More recently, VOTOMS fans could thrill to a different kind of VOTOMS adventure—one starring cutie-pie girls duking it out in the Battling Arena. Yuta Sugimura's VOTOMS: Crimson Eyes chronicles the adventures of Lecca Borough, an AT pilot who emerges from the planet Krabius's battlefields to compete in the Grand Duel, the ultimate armored trooper combat tournament. Lecca's goal? To kill the corrupt president of Krabius, her own brother! Crimson Eyes' character art style is at odds with the classic material, but it's a surprisingly solid little action story. There are also VOTOMS novels, and VOTOMS video games, though we haven't gotten one since the days of the PlayStation 2. The best VOTOMS video game is Blue Sabre Knights, a PlayStation 3D arena fighter with a surprisingly rich story mode and so many menus and titles in English that I felt sure it would be released in North America. Sadly, it wasn't to be.

Nowadays, VOTOMS has established itself as a lifestyle brand for aging anime otaku. Maybe back in the mid-2000s, you sharpened your keyboard skills with the PC software VOTOMS: Typing Trooper. Got some home improvement projects? Make sure you keep your instruments of household creation and destruction in the handy VOTOMS-branded toolbox! And after a hard day's work, what could be better than pouring a nice, hot cup of sake with the Scopedog-themed sake kit? Goods like these are a bit crass and silly, and I love it. Naturally, there have also been VOTOMS pachinko machines.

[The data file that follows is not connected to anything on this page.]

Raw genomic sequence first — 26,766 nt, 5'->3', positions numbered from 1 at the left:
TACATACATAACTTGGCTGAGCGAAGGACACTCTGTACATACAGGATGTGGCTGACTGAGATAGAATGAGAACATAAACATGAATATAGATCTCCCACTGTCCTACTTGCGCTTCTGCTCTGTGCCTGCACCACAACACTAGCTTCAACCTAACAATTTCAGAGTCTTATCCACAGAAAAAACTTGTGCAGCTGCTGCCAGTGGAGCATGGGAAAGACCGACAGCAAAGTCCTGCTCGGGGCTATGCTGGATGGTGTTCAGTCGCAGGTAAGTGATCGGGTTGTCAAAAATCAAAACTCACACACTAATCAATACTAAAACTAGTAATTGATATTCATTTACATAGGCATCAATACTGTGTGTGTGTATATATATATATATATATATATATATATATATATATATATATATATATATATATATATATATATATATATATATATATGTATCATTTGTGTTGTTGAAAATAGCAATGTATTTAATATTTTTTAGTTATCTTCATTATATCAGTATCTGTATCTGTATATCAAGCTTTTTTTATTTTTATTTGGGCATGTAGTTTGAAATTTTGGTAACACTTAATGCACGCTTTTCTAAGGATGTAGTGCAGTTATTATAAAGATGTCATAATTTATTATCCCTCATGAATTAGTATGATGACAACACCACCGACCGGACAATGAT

As this article goes live, fans in the west can be VOTOMS fans in real time again, because for the first time, we're getting the Armored Trooper Votoms OVAs in English. Actually, we got a couple of the OVAs in English more than twenty years ago, but in an unconventional format—on paper. VOTOMS superfan Tim Endred adapted the Last Red Shoulder and Roots of Ambition stories as a color comic, under the title Supreme Survivor. It's a novel way to experience the material, for sure, but now we can bear witness to some of a mecha classic's most interesting stories for real. Let me leave you with one more amusing story. The Roots of Ambition OVA features a strident military march, a piece of music that seems at odds with the rest of the soundtrack. For years, fans speculated that this music wasn't created by composer Inui, but licensed from another source. That actually happens more often than you think in anime, especially when a snippet of commercial music (like, for a TV broadcast in the background) is needed. Eventually, music publisher King Records came back with an answer: the Red Shoulder march was a licensed piece of music called "Avanzata" by an Italian composer named M. Zalla. But nobody could find information about the song, its original use, or the composer Mr. Zalla… until someone discovered that Zalla was a pseudonym for well-regarded film and TV composer Piero Umiliani. That VOTOMS Red Shoulder theme was originally used in the movie War, Italian Style, which has the interesting distinction of being Buster Keaton's final film appearance. Check the soundtrack to that film, and sure enough, the Red Shoulder Theme is track 2, entitled 'Arriviano I Marines.' I'll listen happily to the song of Melkia's most feared military unit while I dream of more VOTOMS from Takahashi and his colleagues. After all, there might be more VOTOMS to be made. We're not scraping the VOTOMS of the barrel yet! Sorry, guess I just hit rock VOTOMS.